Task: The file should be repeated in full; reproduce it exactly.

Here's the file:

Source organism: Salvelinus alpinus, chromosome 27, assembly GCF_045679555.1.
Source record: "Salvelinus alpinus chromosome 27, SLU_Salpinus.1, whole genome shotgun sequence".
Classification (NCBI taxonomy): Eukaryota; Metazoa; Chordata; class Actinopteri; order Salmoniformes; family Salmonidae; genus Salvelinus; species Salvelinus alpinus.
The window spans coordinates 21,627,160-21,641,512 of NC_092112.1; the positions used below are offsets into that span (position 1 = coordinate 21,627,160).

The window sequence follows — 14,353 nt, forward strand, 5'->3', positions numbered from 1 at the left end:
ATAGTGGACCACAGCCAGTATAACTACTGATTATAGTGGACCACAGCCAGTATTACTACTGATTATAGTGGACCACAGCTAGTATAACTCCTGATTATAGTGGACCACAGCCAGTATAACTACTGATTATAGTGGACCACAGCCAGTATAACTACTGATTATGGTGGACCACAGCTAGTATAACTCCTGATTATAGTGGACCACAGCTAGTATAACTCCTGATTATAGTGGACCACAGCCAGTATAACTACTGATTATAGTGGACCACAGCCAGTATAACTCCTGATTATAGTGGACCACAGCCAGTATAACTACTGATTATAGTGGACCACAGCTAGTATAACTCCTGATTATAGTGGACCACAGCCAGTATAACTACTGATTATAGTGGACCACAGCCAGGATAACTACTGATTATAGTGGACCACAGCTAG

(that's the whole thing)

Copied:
Source organism: Salvelinus alpinus, chromosome 27, assembly GCF_045679555.1.
Source record: "Salvelinus alpinus chromosome 27, SLU_Salpinus.1, whole genome shotgun sequence".
Classification (NCBI taxonomy): Eukaryota; Metazoa; Chordata; class Actinopteri; order Salmoniformes; family Salmonidae; genus Salvelinus; species Salvelinus alpinus.
The window spans coordinates 21,627,160-21,641,512 of NC_092112.1; the positions used below are offsets into that span (position 1 = coordinate 21,627,160).

The window sequence follows — 14,353 nt, forward strand, 5'->3', positions numbered from 1 at the left end:
ATAGTGGACCACAGCCAGTATAACTACTGATTATAGTGGACCACAGCCAGTATTACTACTGATTATAGTGGACCACAGCTAGTATAACTCCTGATTATAGTGGACCACAGCCAGTATAACTACTGATTATAGTGGACCACAGCCAGTATAACTACTGATTATGGTGGACCACAGCTAGTATAACTCCTGATTATAGTGGACCACAGCTAGTATAACTCCTGATTATAGTGGACCACAGCCAGTATAACTACTGATTATAGTGGACCACAGCCAGTATAACTCCTGATTATAGTGGACCACAGCCAGTATAACTACTGATTATAGTGGACCACAGCTAGTATAACTCCTGATTATAGTGGACCACAGCCAGTATAACTACTGATTATAGTGGACCACAGCCAGGATAACTACTGATTATAGTGGACCACAGCTAG